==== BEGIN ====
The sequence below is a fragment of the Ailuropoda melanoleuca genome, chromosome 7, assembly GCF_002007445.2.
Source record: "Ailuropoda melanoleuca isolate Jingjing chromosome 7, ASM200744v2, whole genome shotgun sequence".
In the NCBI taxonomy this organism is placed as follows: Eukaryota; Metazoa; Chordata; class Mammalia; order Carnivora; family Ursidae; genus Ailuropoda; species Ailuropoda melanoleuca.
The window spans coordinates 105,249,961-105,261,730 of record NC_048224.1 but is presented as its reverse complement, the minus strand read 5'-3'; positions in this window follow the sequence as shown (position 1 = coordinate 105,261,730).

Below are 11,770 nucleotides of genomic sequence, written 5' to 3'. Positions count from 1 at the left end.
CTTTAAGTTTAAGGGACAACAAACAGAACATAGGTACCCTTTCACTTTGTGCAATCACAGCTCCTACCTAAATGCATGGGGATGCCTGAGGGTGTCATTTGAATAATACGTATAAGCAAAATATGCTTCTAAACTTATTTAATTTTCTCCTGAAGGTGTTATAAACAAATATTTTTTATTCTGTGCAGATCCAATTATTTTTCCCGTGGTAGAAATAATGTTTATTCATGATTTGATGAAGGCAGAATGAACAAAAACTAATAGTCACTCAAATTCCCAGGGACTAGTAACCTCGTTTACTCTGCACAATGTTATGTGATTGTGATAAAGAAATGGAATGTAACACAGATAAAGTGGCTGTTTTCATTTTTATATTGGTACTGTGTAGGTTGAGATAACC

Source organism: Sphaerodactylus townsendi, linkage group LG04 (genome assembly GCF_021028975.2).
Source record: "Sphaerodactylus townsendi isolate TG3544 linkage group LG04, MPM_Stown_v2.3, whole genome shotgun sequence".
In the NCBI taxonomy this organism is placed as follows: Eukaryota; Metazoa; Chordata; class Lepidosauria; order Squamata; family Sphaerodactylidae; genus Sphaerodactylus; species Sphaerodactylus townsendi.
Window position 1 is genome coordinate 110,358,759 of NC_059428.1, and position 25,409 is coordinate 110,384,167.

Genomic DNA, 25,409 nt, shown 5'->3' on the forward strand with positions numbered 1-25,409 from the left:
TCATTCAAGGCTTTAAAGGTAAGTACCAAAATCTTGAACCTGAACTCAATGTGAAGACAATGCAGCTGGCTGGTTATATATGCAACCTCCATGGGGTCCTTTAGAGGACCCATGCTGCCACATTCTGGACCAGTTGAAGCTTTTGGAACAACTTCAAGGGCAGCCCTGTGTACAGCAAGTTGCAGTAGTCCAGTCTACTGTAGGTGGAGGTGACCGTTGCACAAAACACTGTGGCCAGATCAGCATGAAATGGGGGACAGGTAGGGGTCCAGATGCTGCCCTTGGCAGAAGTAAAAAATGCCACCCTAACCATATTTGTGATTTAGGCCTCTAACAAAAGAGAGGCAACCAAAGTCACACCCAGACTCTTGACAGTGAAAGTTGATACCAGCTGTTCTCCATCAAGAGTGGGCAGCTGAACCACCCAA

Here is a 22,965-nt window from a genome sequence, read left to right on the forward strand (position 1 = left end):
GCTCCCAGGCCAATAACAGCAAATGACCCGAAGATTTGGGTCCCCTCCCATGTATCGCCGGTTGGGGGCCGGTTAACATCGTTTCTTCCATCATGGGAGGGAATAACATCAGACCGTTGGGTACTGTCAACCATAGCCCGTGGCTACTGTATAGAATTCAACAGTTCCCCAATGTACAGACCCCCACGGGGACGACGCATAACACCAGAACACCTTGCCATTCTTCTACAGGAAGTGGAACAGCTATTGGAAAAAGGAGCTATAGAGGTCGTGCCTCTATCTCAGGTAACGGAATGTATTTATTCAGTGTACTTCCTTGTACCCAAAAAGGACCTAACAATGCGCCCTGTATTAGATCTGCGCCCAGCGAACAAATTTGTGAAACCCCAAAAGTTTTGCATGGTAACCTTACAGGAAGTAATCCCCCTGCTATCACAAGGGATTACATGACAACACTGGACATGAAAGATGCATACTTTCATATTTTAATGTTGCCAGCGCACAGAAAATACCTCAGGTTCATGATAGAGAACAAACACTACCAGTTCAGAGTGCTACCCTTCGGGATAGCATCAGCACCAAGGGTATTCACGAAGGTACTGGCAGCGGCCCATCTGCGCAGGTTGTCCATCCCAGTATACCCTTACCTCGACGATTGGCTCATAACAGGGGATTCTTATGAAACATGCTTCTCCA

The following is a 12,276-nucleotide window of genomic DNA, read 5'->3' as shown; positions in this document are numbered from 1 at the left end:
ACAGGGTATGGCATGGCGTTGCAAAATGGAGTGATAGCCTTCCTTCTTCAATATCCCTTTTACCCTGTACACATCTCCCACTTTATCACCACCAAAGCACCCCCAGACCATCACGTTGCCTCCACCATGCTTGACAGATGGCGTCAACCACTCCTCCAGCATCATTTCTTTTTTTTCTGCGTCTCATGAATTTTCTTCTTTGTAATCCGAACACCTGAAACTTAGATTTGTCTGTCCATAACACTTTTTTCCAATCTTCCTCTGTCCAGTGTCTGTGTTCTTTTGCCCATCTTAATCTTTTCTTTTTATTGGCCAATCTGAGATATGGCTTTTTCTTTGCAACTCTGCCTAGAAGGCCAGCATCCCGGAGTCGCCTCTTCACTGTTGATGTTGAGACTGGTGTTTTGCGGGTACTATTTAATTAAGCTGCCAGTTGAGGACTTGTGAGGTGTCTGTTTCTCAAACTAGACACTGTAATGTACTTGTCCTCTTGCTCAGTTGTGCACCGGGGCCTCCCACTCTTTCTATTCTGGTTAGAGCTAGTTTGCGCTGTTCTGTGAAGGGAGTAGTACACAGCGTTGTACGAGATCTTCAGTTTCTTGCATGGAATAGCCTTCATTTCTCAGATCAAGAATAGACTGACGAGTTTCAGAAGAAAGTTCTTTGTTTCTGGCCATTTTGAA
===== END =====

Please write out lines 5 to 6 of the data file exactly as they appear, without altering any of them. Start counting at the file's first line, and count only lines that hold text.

Below are 11,770 nucleotides of genomic sequence, written 5' to 3'. Positions count from 1 at the left end.
CTTTAAGTTTAAGGGACAACAAACAGAACATAGGTACCCTTTCACTTTGTGCAATCACAGCTCCTACCTAAATGCATGGGGATGCCTGAGGGTGTCATTTGAATAATACGTATAAGCAAAATATGCTTCTAAACTTATTTAATTTTCTCCTGAAGGTGTTATAAACAAATATTTTTTATTCTGTGCAGATCCAATTATTTTTCCCGTGGTAGAAATAATGTTTATTCATGATTTGATGAAGGCAGAATGAACAAAAACTAATAGTCACTCAAATTCCCAGGGACTAGTAACCTCGTTTACTCTGCACAATGTTATGTGATTGTGATAAAGAAATGGAATGTAACACAGATAAAGTGGCTGTTTTCATTTTTATATTGGTACTGTGTAGGTTGAGATAACC